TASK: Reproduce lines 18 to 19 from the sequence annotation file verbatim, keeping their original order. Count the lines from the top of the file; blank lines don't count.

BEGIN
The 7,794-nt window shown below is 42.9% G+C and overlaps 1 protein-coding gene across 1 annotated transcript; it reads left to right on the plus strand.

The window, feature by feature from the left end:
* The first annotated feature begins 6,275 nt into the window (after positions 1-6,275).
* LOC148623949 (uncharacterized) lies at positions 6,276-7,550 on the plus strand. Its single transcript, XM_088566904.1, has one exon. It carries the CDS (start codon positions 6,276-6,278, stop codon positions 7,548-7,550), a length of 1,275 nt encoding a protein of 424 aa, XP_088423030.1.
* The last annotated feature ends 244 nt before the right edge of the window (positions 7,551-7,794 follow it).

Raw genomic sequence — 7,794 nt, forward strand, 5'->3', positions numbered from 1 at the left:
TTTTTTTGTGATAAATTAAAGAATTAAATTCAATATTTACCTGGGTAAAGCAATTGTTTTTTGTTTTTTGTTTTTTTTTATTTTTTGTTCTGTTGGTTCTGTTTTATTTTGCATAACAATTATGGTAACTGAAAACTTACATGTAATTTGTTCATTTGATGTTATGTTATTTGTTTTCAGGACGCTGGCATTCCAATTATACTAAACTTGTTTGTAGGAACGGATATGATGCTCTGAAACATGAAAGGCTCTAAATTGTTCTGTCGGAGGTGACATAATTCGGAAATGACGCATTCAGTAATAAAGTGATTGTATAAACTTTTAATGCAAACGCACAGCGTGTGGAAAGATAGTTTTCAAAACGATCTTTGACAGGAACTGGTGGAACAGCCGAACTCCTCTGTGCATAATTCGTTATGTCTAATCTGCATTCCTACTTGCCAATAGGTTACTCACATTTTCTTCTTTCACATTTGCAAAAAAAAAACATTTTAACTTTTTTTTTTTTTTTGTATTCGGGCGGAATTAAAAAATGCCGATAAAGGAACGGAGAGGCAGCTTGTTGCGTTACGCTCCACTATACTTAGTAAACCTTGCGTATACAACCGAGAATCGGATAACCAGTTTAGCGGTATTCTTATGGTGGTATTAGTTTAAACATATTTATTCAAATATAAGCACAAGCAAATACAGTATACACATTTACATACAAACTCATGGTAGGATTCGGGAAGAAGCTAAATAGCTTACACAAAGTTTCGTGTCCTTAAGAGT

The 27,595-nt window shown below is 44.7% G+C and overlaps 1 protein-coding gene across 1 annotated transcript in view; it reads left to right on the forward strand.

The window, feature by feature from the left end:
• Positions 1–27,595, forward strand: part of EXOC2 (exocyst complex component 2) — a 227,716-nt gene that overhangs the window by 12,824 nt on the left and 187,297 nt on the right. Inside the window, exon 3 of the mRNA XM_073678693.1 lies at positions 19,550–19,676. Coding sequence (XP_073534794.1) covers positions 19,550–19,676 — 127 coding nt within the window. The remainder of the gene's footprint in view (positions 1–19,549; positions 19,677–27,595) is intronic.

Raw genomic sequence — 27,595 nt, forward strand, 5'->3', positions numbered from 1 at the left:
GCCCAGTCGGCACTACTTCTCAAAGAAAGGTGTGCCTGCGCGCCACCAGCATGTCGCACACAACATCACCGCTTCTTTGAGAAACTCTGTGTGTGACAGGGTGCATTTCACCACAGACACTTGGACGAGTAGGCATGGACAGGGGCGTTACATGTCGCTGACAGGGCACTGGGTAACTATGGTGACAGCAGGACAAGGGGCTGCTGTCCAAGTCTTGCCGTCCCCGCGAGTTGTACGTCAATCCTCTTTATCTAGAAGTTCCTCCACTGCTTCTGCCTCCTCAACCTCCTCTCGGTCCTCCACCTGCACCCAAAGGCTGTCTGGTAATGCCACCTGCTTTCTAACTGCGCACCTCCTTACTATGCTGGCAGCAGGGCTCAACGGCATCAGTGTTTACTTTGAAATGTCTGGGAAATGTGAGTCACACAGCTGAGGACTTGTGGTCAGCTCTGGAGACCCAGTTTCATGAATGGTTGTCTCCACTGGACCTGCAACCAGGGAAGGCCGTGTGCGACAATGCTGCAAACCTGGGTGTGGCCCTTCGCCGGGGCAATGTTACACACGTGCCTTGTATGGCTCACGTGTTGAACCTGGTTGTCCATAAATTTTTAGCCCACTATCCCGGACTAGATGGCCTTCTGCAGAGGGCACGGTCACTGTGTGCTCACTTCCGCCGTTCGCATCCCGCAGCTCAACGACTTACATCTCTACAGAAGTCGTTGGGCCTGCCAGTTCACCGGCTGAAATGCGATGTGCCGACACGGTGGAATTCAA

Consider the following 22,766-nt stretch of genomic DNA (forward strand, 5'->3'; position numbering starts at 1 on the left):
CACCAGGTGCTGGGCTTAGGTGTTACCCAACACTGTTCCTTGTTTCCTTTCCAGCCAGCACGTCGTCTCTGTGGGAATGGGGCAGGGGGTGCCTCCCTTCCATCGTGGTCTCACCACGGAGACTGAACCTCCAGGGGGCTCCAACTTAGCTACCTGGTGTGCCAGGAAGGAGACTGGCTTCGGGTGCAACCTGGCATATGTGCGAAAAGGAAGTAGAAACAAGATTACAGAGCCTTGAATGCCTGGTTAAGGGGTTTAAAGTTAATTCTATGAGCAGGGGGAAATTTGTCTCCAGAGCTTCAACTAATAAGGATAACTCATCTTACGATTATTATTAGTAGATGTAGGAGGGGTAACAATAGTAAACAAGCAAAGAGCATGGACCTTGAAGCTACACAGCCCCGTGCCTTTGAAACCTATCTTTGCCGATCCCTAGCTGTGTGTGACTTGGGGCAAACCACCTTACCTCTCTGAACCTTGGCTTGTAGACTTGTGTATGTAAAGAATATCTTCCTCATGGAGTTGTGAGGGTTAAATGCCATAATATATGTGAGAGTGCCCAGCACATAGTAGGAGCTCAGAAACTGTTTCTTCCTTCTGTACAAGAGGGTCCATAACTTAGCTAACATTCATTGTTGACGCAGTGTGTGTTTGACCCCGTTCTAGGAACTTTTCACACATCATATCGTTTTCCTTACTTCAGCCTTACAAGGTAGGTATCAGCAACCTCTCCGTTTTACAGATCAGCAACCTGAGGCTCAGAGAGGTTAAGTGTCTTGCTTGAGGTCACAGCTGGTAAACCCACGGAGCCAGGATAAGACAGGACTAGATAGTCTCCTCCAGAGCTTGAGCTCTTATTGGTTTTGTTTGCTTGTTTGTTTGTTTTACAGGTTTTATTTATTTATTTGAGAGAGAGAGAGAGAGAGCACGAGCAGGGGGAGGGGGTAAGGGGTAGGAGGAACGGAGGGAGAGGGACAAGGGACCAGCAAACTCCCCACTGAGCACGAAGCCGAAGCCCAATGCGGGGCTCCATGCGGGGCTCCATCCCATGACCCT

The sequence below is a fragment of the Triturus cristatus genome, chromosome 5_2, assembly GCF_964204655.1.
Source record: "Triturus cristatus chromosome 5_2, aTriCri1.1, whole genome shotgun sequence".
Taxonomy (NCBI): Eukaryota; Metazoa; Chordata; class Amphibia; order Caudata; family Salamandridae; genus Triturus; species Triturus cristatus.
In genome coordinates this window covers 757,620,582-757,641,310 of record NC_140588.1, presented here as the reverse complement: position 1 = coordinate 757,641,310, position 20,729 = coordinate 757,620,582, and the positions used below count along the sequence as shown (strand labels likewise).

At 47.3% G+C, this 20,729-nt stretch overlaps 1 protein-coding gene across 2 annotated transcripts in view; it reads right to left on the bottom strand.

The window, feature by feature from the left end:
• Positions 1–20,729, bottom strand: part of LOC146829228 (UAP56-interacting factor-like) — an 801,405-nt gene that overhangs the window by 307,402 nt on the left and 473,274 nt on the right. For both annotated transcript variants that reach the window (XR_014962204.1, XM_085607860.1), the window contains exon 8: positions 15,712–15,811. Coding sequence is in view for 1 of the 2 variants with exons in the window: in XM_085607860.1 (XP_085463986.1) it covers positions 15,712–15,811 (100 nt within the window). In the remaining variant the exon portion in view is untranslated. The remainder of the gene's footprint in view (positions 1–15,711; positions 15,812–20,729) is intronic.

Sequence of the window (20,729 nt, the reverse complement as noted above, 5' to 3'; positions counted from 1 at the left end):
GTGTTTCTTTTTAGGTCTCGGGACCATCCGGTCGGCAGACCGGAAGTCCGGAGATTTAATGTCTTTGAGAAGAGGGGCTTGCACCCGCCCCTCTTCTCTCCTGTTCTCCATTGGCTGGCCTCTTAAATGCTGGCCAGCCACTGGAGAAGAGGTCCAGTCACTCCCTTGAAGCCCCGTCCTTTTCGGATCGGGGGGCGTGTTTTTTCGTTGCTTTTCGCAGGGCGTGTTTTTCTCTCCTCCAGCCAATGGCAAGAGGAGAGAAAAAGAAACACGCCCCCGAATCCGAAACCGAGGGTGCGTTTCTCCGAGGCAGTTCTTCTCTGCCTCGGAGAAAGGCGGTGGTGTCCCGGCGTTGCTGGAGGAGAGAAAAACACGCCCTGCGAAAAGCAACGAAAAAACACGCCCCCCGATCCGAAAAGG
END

In genome coordinates this window covers 757,620,582-757,641,310 of record NC_140588.1, presented here as the reverse complement: position 1 = coordinate 757,641,310, position 20,729 = coordinate 757,620,582, and the positions used below count along the sequence as shown (strand labels likewise).

At 47.3% G+C, this 20,729-nt stretch overlaps 1 protein-coding gene across 2 annotated transcripts in view; it reads right to left on the bottom strand.